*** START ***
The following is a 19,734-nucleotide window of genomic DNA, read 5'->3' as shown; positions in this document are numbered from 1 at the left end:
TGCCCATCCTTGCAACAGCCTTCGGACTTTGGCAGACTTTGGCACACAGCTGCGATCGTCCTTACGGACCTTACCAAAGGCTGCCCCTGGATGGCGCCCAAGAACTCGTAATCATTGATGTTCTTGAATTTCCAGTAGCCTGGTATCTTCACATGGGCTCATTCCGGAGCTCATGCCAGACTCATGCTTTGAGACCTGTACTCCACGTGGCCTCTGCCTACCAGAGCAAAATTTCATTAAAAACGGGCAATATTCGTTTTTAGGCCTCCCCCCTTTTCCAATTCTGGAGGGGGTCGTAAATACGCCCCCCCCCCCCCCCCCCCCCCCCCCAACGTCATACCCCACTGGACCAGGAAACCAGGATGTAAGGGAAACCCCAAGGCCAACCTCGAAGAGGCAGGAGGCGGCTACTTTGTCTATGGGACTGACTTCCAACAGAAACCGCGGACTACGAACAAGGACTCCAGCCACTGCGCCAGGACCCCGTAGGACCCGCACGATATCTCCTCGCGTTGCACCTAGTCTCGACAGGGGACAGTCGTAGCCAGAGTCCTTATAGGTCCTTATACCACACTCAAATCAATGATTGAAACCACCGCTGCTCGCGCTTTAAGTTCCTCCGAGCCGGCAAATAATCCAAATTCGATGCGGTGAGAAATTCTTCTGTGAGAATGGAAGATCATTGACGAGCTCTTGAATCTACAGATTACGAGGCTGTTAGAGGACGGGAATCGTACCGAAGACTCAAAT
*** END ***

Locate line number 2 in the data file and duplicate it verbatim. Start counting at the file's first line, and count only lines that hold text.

TGCCCATCCTTGCAACAGCCTTCGGACTTTGGCAGACTTTGGCACACAGCTGCGATCGTCCTTACGGACCTTACCAAAGGCTGCCCCTGGATGGCGCCCAAGAACTCGTAATCATTGATGTTCTTGAATTTCCAGTAGCCTGGTATCTTCACATGGGCTCATTCCGGAGCTCATGCCAGACTCATGCTTTGAGACCTGTACTCCACGTGGCCTCTGCCTACCAGAGCAAAATTTCATTAAAAACGGGCAATATTCGTTTTTAGGCCTCCCCCCTTTTCCAATTCTGGAGGGGGTCGTAAATACGCCCCCCCCCCCCCCCCCCCCCCCCCCAACGTCATACCCCACTGGACCAGGAAACCAGGATGTAAGGGAAACCCCAAGGCCAACCTCGAAGAGGCAGGAGGCGGCTACTTTGTCTATGGGACTGACTTCCAACAGAAACCGCGGACTACGAACAAGGACTCCAGCCACTGCGCCAGGACCCCGTAGGACCCGCACGATATCTCCTCGCGTTGCACCTAGTCTCGACAGGGGACAGTCGTAGCCAGAGTCCTTATAGGTCCTTATACCACACTCAAATCAATGATTGAAACCACCGCTGCTCGCGCTTTAAGTTCCTCCGAGCCGGCAAATAATCCAAATTCGATGCGGTGAGAAATTCTTCTGTGAGAATGGAAGATCATTGACGAGCTCTTGAATCTACAGATTACGAGGCTGTTAGAGGACGGGAATCGTACCGAAGACTCAAAT